“At that time, we had been looking to bring in a yoga instructor, or find a way to introduce yoga into our community,” said the owner of the Box located in Chandler, Arizona. “It was the perfect opportunity for us to be able to one, offer our members yoga – it would just be one additional thing to add to our membership base – but I thought it was a cool opportunity to introduce some yoga members to CrossFit as well.”
Members of the yoga studio get four free CrossFit classes a month, and vice-versa for CrossFit Infernal’s members. Woolfe said it’s just another thing for members to do together, as well as benefiting their training.
At Widespread CrossFit in Broomfield, Colorado, they too partner with CorePower Yoga. Kari Kirkendall, the events and media director at the Box, said they partner with the studio to put on a quarterly event called WODasana. For 45 minutes, they workout at Widespread and then they head over to the yoga studio located in the same business complex for 45 minutes of recovery yoga. Last time, the event completely sold out.
But for Widespread, the local partnerships don’t stop with CorePower. From having their logo next to healthy food options on local restaurant Exchange Tavern’s menu, to partnering with companies like Eating Primal and Elements Massage, Kirkendall said they look for people with the same passion of improving lives. “We really just want to help promote as many businesses within the community, knowing they’ll promote us back,” she said.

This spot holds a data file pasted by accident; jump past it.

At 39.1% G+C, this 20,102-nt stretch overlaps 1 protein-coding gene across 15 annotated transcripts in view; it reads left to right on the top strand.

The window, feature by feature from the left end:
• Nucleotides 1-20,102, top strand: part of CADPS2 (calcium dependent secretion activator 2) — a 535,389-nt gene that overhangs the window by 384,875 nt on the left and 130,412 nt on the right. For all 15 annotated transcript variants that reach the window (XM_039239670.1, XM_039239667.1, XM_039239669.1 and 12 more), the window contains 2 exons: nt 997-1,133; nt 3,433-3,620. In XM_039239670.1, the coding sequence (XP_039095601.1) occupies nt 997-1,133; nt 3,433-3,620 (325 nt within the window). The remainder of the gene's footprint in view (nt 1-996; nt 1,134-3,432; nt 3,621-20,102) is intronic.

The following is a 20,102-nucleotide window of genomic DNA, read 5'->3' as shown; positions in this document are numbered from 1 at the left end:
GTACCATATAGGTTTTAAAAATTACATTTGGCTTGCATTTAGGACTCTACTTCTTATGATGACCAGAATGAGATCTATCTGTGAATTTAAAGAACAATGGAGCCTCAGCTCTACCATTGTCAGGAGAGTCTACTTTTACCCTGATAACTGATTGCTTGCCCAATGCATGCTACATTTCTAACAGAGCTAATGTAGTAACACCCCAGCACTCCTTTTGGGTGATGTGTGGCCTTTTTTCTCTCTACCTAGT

Partnerships, however, can come in all shapes and sizes. CrossFit Beautiful Disaster in Kissimmee, Florida, has partnered with Montessori Way School this past year. Once a week, Jason Nieves, a co-owner of the gym, teaches a P.E. class, instructing kids from first to sixth grade. It’s been a great way to get their name out, he said, even mentioning how a few kids from the school signed up for a spring break camp the Box held.
Eva Griffin, another co-owner of CrossFit Beautiful Disaster, said the key to working with Montessori Way School has been to learn policies and how they talk to the students so Nieves can follow the same protocols. Plus, by teaching a class during the school day – versus an after school program – Griffin said they didn’t have to try and sell the parents. Instead, Nieves explained kids now go home, talking up CrossFit to their parents all on their own.
Partnering can even be one-off gigs. Nieves explained how they’ve Facebook Lived in local businesses so their members can see what’s offered, and in hopes the business will post back. Or, they’ve got involved in 5Ks and a church’s “Trunk or Treat” event, setting up tents and small workouts to get people interested.
In fact, building relationships is really the key in partnerships, said Kirkendall. She urged Affiliates to look for people or businesses that fit your mission and vision. Then go from there. “I would give that advice to not just make it about business; make it personal with your partners, and I think that is the key to a really lasting successful partnership between the two,” she said.